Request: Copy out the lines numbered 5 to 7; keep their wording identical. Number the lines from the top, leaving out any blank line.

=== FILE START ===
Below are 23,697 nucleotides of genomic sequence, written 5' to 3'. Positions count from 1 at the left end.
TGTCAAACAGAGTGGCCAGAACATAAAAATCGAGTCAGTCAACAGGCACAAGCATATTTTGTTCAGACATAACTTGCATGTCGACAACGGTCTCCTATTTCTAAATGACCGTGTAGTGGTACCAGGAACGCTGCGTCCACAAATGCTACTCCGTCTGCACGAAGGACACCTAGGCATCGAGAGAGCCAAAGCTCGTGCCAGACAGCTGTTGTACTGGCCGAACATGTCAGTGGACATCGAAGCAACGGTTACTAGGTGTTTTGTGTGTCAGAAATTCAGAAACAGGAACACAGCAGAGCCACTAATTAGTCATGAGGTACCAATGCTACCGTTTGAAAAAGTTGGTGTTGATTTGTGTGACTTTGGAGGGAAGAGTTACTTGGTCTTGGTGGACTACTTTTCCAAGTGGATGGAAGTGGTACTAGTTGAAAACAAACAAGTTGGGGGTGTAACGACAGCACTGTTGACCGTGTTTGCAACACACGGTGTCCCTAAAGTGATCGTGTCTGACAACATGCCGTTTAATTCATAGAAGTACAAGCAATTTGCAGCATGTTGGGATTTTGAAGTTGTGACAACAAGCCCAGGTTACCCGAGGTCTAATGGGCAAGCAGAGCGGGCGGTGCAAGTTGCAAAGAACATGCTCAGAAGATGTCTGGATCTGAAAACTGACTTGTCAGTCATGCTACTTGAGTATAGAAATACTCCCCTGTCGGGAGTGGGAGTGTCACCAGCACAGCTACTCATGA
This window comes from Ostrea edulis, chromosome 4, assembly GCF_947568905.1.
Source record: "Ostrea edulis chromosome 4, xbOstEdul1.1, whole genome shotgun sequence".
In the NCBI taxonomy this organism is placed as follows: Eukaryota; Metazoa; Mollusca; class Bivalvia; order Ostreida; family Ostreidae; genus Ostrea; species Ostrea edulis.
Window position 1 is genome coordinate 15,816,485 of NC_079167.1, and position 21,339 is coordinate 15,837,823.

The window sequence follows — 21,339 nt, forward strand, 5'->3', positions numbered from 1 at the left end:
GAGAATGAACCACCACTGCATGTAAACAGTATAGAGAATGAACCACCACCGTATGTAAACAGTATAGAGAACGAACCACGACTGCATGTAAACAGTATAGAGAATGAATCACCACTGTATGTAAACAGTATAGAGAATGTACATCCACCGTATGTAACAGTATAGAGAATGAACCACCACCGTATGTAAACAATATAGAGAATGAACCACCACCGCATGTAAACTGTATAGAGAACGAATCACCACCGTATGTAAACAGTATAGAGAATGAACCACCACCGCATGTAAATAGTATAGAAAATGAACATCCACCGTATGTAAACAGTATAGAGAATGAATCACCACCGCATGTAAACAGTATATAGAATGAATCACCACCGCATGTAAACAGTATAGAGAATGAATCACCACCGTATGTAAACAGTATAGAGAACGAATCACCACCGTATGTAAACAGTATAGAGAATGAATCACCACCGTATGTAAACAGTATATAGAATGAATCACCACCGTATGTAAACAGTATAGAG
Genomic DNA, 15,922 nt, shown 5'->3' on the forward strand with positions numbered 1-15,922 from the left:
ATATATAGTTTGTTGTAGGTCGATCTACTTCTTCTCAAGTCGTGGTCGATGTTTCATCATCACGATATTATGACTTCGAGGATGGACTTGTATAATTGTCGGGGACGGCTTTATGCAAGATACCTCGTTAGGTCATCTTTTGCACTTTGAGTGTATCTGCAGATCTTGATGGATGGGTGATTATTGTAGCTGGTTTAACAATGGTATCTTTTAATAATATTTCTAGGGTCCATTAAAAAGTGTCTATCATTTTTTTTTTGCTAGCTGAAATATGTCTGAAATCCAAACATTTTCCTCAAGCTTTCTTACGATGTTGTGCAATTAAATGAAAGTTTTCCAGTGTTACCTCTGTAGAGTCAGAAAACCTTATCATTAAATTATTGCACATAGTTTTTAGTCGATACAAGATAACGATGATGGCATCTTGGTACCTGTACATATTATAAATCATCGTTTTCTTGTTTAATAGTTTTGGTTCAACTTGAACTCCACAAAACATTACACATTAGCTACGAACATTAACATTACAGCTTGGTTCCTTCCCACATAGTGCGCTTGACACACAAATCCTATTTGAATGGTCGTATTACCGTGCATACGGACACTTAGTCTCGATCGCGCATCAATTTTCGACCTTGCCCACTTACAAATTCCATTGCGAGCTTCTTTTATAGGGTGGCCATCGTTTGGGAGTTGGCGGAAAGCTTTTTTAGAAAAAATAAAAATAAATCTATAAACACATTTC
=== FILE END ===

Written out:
In the NCBI taxonomy this organism is placed as follows: Eukaryota; Metazoa; Mollusca; class Bivalvia; order Ostreida; family Ostreidae; genus Ostrea; species Ostrea edulis.
Window position 1 is genome coordinate 15,816,485 of NC_079167.1, and position 21,339 is coordinate 15,837,823.

The window sequence follows — 21,339 nt, forward strand, 5'->3', positions numbered from 1 at the left end: